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But as the conflict kept grinding onwards and the months passed, control of the media narrative became increasingly important as the warring forces sought to maintain international attention on their cause or deflect condemnation.
Bell, who won awards and was honoured by the British state for his reporting, believes that there are similarities between the three-and-a-half-year Bosnian war and the current conflict in Ukraine, which has now entered its sixth month.
“Certainly in the Bosnian war for three-and-a-half years, I would say the war of words and images was as important as the clash of arms,” he told BIRN in an interview.
“The Bosnian government had an extremely effective spokesman in [Bosniak politician] Haris Silajdzic, who could operate both in English and Bosnian, and in Arabic come to that. One of the UN commanders reckoned that his eloquence alone had the force of a brigade of infantry.”
President Volodymyr Zelensky has fulfilled a similar role for Ukraine, which is seeking to convince the West to back its resistance to the Russian invasion by supplying more weapons and imposing more sanctions on Moscow.
Meanwhile the Russian authorities have shut down independent media in an attempt to ensure that their propaganda narrative about a ‘special military operation’ against illusory ‘Ukrainian Nazis’ goes unchallenged domestically, while spreading online disinformation to undermine Kyiv’s narrative abroad.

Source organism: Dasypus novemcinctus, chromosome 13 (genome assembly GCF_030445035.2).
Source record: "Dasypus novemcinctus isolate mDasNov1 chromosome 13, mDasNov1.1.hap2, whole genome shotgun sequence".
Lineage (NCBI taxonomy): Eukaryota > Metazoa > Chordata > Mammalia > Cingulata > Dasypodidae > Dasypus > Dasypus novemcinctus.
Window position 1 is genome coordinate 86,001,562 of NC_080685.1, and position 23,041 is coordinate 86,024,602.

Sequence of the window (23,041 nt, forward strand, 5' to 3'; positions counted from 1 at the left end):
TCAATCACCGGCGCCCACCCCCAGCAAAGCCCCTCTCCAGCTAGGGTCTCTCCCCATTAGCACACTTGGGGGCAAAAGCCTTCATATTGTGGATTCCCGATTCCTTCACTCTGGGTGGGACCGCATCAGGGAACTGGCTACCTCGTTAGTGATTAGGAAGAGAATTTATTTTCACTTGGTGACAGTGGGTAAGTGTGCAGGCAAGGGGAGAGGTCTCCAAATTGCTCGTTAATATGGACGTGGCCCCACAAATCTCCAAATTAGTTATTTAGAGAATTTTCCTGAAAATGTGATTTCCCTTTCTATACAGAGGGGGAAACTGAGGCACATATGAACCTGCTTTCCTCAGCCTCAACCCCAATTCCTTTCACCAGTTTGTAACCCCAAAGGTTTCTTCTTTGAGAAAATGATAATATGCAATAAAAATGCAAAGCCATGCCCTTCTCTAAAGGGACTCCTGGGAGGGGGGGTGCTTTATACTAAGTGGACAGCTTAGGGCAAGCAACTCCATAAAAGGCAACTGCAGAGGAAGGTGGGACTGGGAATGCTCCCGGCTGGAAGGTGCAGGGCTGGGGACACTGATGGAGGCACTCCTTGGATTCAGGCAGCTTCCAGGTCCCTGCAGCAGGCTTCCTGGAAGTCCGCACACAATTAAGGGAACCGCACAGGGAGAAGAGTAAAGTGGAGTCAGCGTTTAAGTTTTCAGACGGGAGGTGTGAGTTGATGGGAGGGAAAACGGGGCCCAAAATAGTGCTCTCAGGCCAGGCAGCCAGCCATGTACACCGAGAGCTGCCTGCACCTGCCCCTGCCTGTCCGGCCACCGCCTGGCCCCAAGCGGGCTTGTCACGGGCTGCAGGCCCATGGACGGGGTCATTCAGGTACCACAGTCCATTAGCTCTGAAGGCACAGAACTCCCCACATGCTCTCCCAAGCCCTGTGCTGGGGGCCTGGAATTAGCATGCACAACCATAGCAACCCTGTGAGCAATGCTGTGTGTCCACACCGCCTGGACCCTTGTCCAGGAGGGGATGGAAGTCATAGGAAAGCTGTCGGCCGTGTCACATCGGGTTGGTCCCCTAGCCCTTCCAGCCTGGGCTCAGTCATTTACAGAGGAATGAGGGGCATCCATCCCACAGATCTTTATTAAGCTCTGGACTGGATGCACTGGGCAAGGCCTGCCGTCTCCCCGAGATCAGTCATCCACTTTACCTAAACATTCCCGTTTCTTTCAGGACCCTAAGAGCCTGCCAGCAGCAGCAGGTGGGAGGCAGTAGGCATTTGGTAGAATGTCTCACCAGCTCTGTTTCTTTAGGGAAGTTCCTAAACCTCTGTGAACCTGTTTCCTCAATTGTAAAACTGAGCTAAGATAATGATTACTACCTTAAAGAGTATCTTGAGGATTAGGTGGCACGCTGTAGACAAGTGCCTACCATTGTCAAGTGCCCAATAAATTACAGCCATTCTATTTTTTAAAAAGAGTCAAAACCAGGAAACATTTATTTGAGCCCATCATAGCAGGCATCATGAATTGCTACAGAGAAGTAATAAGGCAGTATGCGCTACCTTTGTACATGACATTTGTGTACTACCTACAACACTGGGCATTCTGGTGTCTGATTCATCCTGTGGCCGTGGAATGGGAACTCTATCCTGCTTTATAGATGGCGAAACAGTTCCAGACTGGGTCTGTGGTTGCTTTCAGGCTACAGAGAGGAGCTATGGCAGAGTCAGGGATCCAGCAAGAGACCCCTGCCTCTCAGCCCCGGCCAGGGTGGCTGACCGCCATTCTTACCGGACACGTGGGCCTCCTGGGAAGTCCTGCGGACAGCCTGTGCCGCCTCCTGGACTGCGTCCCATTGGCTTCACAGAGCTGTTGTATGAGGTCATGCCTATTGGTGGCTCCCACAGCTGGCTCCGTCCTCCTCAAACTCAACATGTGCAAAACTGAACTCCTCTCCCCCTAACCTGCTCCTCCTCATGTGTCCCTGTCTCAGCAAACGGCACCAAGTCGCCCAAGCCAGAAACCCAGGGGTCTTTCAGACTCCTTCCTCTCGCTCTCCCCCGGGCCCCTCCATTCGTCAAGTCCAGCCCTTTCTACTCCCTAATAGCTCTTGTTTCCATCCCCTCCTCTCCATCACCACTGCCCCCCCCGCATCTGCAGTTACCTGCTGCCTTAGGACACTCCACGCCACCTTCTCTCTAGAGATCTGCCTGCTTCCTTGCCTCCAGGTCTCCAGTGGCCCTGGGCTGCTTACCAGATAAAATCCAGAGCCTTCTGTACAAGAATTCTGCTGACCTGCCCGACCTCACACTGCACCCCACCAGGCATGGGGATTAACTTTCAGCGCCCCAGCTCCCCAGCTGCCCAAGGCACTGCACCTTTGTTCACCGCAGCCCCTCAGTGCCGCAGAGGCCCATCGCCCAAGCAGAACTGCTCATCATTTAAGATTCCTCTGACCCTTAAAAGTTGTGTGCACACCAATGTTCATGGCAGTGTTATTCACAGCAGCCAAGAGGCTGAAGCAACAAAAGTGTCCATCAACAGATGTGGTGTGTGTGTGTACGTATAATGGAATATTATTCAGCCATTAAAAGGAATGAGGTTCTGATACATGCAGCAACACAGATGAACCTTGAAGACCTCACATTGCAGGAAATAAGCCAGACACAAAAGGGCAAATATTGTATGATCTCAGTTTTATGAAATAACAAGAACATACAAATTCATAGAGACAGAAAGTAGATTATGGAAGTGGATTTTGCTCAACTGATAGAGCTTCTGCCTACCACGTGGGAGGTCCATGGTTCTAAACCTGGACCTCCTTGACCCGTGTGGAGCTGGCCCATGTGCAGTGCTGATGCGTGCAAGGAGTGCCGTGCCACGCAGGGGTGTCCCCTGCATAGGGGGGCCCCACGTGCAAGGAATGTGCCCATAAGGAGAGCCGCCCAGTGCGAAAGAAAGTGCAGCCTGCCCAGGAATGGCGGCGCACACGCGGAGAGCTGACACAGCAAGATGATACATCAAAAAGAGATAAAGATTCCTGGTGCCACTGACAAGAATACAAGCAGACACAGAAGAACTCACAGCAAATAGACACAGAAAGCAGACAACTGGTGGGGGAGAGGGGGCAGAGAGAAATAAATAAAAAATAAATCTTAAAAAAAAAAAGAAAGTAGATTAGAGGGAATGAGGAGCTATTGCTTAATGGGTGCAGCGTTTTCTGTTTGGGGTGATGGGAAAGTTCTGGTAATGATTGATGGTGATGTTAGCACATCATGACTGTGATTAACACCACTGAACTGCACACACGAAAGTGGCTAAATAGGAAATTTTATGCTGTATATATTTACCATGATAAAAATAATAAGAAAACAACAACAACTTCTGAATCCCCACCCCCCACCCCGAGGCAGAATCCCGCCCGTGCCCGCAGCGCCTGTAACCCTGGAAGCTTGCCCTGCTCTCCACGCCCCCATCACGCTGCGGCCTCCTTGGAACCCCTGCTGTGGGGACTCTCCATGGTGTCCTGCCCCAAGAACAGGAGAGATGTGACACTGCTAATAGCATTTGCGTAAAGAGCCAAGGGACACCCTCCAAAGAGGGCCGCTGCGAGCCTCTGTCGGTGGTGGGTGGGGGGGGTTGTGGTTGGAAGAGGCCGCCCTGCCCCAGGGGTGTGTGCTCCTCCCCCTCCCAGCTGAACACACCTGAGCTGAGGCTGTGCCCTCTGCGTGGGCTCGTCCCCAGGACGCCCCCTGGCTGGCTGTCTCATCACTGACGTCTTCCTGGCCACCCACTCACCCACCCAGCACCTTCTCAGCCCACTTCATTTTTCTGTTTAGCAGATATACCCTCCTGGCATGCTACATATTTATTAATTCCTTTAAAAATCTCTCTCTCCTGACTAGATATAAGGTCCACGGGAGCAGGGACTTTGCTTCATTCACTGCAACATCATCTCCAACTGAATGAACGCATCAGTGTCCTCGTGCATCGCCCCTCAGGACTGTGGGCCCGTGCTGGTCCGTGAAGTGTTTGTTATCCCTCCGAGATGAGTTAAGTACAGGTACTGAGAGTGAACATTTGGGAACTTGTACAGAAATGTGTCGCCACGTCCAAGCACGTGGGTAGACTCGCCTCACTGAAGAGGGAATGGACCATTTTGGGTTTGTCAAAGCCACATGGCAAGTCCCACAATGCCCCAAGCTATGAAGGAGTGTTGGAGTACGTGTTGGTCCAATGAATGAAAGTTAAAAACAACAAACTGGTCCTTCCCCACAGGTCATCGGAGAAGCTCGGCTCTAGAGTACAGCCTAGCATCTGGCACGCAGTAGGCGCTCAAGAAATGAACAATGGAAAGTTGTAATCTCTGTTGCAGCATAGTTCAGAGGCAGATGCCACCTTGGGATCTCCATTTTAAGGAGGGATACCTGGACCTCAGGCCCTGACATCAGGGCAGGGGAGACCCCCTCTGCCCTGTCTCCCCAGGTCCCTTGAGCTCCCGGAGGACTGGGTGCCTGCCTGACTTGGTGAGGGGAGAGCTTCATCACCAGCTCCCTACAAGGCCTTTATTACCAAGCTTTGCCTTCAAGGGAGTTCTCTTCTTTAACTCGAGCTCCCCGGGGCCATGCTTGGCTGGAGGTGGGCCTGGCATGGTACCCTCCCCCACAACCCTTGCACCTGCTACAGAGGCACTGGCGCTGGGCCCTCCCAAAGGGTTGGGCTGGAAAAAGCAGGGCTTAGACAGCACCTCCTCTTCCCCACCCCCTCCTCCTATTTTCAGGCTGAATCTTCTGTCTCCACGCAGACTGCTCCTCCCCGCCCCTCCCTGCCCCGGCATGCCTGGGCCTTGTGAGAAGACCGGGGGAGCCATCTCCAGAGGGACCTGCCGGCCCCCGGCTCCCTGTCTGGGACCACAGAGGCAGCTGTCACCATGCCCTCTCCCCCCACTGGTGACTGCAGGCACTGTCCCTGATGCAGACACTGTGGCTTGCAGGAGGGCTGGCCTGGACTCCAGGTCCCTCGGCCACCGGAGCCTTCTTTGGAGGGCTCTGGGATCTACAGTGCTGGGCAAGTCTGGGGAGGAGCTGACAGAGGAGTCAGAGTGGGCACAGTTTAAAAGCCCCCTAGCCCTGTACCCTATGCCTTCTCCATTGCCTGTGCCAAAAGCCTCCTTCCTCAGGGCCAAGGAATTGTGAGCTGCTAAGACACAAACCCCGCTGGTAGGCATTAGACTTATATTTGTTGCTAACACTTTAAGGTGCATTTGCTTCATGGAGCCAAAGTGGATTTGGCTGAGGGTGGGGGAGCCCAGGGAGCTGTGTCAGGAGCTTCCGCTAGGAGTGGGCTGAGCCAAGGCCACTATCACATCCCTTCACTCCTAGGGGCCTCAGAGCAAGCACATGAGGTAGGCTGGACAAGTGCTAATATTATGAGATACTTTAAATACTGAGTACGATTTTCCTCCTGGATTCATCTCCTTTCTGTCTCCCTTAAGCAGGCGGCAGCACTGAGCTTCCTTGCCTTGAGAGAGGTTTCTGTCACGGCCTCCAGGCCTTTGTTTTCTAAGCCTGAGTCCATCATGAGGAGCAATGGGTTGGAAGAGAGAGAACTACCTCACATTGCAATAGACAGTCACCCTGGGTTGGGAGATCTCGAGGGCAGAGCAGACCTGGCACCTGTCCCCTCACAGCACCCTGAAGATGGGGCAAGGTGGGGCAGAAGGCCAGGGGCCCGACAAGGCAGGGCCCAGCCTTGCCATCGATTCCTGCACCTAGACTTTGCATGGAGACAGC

Bell believes that the media battleground is currently being dominated by Ukraine: “I think the Ukrainians’ information war is going very well, and the Russians’ is definitely not,” he said.
“You could see this in the sinking of the flagship of their fleet in the Black Sea. They just wouldn’t admit that it had happened when it had obviously happened. I think that because the censorship is so cast-iron in Russia, a lot of people are not aware that they’re being told a pack of lies. But never underestimate the power of social media – people are able to find alternative sources of information.”
Combatting war fatigue
A main street in Sarajevo several months after the war in October 1996. Photo: EPA/FEHIM DEMIR.
Bell, who is now 83, reported for 30 years on conflicts around the world from Vietnam to Northern Ireland, the Middle East to Rwanda, and became renowned for his commitment to truth and justice and his principled criticism of official inaction in the face of atrocities. He has also testified at the Hague Tribunal in the trials of Radovan Karadzic and Ratko Mladic.
Referring back to his experience of the long-running Bosnian war, Bell said that Ukraine faces a potential problem in keeping its narrative in the main headlines in the Western media as the conflict continues with no end in sight.
“From the time the war began in Bosnia in April ’92, there was very intense interest. This continued throughout the summer of ’92, and by October, UN troops were involved, including a British battalion, and that, from the BBC’s point of view, made it easier to get stories on air. But I noticed in the second year of the war, it got harder and harder to get material on air,” he recalled.
For a while, up until the Srebrenica massacres in July 1995, “there was an element of fatigue, not least I think among the editors in London, who thought we weren’t producing anything new”.
When faced with waning interest in straightforward news reports of battlefield incidents, Bell would try alternative angles and propose “oddball stories” in an attempt to circumvent viewers’ and editors’ ‘war fatigue’.
“For instance, there was a bear chained in a cage in an abandoned restaurant on the front line in the town of Vitez, in central Bosnia. And it was rescued by the British UN troops, using army combat rations to lure the bear into the trap they lay for it so they could take it to [the Croatian port of] Split and ship it to a safe forest somewhere in northern Europe,” he said.